Tuesday, December 18, 2012

A Quiet Mind In Life’s Thunderstorms

“Quiet minds cannot be perplexed or frightened but go on in fortune and misfortune at their own private pace, like a clock during a thunderstorm.”
— Robert Louis Stevenson
Making a study of the features of time might seem numbing to the younger player, but there is something tantalising in the truths bestowed within the characterisation of time; that is, to imagine our emotional lives, more or less, at the steady state resembling time.
Some people naturally resemble such clocks. Their emotional ambience flickers little; they are not easily swayed, upset, or even buoyant. They just keep living, one ticking moment following the previous one, and so on. These have little redress for regret, for they seem to manage the tremulous minute the same as they ever do—there is a pleasant casualness about them that we tend to admire. They seem resilient and stoic.
Could it be that their minds function quietly? Are their hearts, underpinning, also more present to self-acceptance?
Quietening The Mind
We all seem to understand the theory—that a quietened mind is preferable and critical for control—but we struggle with the practicality of instituting same.
This is because we understand, implicitly, how the mind should operate but we have little understanding on gaining control over it.
Could it be that there are levels of psychological functioning and coping well below the thought processes? We need to conceive that the feeling heart underlies the thinking mind. Only when we venture into steadying the heart, in seeking to understand and accept ourselves, will we be granted opportunities to sustainability quieten the mind.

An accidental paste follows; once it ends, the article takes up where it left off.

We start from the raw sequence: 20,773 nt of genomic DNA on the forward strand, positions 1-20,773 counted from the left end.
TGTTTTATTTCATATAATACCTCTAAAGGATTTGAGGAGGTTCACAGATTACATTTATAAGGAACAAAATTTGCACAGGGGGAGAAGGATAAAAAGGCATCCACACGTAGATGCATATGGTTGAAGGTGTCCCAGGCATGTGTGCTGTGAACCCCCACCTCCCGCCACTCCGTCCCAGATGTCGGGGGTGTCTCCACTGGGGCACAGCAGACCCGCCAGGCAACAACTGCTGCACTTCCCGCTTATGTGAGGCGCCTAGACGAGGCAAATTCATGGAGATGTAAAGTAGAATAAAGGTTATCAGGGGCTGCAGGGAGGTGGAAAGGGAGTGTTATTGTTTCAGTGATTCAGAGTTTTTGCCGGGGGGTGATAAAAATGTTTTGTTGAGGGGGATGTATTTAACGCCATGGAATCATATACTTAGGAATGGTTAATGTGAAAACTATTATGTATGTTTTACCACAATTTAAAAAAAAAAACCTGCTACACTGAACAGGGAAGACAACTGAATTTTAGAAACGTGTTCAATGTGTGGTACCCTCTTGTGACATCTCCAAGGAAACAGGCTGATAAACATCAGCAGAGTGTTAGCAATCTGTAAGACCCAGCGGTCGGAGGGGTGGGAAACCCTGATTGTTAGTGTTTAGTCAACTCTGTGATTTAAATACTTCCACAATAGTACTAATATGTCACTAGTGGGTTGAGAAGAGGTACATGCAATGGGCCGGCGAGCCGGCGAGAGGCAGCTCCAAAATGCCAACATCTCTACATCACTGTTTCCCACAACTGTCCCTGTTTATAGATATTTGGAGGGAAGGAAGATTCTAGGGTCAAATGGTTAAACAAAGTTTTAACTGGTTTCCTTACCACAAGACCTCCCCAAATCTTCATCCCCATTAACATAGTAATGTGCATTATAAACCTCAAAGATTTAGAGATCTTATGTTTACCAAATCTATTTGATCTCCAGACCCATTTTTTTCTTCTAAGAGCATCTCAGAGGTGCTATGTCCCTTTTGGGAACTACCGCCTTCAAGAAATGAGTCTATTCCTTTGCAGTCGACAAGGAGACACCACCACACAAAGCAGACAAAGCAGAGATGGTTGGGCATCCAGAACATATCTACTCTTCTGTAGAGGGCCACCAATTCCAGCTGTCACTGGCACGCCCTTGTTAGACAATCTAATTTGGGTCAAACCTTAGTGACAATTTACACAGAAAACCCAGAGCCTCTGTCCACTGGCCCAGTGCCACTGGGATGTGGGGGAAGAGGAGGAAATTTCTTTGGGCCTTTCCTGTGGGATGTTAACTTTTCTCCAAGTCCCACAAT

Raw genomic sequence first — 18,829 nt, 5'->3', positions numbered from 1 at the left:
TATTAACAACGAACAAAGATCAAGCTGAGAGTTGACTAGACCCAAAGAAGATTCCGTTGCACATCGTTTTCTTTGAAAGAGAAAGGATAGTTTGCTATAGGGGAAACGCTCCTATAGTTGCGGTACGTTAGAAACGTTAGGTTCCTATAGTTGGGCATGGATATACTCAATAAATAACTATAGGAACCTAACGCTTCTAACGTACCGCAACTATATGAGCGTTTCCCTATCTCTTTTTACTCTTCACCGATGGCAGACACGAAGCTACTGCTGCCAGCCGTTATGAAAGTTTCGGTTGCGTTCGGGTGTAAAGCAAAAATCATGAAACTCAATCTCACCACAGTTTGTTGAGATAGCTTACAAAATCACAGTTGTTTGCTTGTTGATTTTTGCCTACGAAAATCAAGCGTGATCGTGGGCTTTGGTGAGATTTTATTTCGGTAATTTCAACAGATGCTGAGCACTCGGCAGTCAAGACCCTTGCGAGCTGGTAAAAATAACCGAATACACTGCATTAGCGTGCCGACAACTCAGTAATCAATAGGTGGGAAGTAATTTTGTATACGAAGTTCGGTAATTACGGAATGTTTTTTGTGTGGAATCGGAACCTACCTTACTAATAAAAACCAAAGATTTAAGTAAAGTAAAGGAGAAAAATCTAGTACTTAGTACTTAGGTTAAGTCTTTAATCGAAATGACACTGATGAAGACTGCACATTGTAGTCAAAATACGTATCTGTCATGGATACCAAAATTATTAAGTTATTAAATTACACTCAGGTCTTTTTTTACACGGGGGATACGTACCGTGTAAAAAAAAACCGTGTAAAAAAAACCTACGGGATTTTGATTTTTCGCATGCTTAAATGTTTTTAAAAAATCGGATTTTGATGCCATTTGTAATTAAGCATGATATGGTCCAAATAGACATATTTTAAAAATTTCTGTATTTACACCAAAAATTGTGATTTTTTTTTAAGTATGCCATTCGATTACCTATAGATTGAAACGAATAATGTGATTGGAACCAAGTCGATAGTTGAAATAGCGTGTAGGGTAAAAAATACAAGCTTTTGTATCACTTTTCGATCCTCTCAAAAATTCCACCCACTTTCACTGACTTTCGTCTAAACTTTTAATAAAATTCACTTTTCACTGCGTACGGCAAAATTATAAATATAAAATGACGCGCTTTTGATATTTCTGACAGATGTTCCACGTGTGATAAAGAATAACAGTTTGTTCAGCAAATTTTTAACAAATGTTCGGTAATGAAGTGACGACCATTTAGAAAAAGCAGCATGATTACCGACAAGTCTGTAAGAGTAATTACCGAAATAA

The Value Of Steadiness Of Heart
Much deeper below the thinking process is the heart silently informing thought, especially stressed thought. When the going gets tough, not only do the tough get going, but the heart becomes more fully engaged. At non-stressful times we couldn’t care less.
The more fully employed heart, coming in to the allegiance of both eustress and distress, is either ally or enemy. We, of course, are interested in enhancing the former and dispelling the latter.
The tumultuous seconds must be managed, not in a way where the mind is busied by the chaos of the instant, but in such a way as to busy the mind only with logic and reason enough to get through. That, there, is victorious kingdom living and it is retrieved moment-by-steady-moment.
Heart And Mind Combined
The state of the imagination, now, is sent to crisis:
Heart and mind will work in unison to produce the seedbed of the calm reality, but the default is to panic, where, again, heart and mind work together, but against us.
This level of inner collusion will produce avoidant or risky decision-making, and particularly procrastination, because of a lack of courage or the winning of fear, where what we really need in a crisis is a steady heart producing a quietened mind.
It is important to understand we have two allies in the heart and mind and that they work together to achieve, for us, peace. If we feel in steadiness, despite our fears, sticking with logical and reasoned thinking, we treat the heart and mind as allies and they work industriously for our defence.
We are to aim to live, emotionally, from within ourselves, as clocks—ever turning clockwise at the same cadence, neither running ahead of time nor behind. That requires thinking soundly, feeling in steadiness, and, with mind and heart aligned, it achieves for us quietness of mind—even in the midst of life’s thunderstorm.
© 2012 S. J. Wickham.

No comments: